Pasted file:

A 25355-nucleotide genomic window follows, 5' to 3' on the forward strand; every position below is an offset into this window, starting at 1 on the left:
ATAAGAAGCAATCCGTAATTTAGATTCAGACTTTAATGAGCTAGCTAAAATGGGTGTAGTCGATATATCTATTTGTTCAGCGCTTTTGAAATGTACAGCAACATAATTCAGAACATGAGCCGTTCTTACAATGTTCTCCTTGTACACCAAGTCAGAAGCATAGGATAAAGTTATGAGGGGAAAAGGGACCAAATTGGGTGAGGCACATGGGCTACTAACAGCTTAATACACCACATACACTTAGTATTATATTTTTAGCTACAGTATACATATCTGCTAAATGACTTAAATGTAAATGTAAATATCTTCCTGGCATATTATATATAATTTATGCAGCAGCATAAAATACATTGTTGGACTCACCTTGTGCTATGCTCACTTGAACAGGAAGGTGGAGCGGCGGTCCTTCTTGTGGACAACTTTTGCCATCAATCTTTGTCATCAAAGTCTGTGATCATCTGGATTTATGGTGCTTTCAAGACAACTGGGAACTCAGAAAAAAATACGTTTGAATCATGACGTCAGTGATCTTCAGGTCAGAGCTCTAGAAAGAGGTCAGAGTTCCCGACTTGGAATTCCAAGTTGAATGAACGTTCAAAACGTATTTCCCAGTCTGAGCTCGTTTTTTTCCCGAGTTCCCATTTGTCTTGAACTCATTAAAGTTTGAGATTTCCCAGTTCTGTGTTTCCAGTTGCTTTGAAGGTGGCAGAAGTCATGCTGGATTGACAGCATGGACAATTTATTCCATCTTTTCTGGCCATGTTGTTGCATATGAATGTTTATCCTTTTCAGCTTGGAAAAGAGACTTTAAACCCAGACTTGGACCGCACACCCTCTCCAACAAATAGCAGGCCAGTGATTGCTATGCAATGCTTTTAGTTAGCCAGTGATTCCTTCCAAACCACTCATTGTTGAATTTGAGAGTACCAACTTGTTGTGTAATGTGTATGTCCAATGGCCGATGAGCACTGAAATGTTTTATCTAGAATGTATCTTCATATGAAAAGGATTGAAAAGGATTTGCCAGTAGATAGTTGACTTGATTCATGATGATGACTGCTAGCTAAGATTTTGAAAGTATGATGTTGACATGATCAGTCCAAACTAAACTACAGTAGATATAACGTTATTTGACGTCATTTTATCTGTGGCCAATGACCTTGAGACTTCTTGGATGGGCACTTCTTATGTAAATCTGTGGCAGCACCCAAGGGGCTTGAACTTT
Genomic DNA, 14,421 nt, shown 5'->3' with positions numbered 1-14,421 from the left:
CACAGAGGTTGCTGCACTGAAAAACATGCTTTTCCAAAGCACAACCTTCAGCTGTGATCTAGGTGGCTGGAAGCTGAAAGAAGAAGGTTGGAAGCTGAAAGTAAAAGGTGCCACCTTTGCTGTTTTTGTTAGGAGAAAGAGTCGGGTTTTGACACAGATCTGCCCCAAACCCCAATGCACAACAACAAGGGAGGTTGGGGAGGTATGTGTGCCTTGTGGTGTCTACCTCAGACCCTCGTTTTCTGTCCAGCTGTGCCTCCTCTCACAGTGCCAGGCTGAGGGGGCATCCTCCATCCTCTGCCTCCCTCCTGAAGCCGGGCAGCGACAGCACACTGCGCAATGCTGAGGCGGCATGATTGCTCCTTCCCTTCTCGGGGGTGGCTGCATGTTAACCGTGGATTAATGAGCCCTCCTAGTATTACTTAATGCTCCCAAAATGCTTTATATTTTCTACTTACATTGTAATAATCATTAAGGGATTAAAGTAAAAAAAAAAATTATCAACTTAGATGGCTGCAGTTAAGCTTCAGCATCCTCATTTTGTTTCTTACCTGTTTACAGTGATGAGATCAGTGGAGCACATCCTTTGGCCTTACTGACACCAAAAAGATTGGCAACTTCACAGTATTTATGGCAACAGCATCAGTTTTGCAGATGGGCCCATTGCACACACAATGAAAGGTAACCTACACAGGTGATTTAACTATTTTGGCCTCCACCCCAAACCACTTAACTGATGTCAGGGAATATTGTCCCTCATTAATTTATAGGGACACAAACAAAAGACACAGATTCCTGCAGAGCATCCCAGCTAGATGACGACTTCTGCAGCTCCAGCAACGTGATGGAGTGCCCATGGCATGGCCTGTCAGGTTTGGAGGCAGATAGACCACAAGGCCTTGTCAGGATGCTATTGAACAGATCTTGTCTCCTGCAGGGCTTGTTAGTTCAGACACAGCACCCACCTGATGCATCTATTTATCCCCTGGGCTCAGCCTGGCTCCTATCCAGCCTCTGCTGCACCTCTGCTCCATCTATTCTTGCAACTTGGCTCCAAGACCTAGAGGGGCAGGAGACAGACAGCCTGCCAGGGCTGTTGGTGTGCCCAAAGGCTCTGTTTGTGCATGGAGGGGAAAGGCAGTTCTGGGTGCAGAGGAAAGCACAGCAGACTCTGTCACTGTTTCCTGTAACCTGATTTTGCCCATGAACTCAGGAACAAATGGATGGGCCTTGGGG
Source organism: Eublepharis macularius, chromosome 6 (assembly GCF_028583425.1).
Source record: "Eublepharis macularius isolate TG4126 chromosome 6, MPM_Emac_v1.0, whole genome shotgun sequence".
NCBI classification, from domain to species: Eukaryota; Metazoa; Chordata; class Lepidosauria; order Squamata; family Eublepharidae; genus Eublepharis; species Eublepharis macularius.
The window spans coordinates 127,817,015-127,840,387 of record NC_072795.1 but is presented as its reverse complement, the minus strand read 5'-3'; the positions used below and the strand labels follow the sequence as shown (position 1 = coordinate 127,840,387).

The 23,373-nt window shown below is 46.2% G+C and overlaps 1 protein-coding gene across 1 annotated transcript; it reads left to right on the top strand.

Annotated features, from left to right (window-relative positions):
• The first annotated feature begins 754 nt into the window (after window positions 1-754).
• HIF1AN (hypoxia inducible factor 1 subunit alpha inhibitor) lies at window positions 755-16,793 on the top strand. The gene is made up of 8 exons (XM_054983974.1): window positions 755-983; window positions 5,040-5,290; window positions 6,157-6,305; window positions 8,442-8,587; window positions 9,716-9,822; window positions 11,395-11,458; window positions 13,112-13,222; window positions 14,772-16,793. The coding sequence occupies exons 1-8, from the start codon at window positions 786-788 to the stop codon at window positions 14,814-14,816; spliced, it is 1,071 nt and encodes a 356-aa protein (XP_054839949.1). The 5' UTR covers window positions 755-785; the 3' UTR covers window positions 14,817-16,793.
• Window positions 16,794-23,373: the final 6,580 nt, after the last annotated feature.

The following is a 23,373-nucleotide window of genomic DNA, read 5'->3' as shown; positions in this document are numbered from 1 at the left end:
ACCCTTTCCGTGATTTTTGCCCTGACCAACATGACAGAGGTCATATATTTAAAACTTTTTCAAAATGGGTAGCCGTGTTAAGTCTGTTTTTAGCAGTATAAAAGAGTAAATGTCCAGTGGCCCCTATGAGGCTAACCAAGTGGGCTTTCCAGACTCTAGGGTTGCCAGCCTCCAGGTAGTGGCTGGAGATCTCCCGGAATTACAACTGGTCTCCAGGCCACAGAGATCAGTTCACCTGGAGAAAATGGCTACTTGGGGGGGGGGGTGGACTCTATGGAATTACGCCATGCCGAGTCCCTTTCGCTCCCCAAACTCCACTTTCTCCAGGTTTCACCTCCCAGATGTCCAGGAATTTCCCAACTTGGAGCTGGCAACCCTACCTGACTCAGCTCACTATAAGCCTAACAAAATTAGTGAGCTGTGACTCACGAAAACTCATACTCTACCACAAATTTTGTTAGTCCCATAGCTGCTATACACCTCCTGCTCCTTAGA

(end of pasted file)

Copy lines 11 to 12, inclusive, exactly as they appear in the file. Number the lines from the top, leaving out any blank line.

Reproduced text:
• The first annotated feature begins 754 nt into the window (after window positions 1-754).
• HIF1AN (hypoxia inducible factor 1 subunit alpha inhibitor) lies at window positions 755-16,793 on the top strand. The gene is made up of 8 exons (XM_054983974.1): window positions 755-983; window positions 5,040-5,290; window positions 6,157-6,305; window positions 8,442-8,587; window positions 9,716-9,822; window positions 11,395-11,458; window positions 13,112-13,222; window positions 14,772-16,793. The coding sequence occupies exons 1-8, from the start codon at window positions 786-788 to the stop codon at window positions 14,814-14,816; spliced, it is 1,071 nt and encodes a 356-aa protein (XP_054839949.1). The 5' UTR covers window positions 755-785; the 3' UTR covers window positions 14,817-16,793.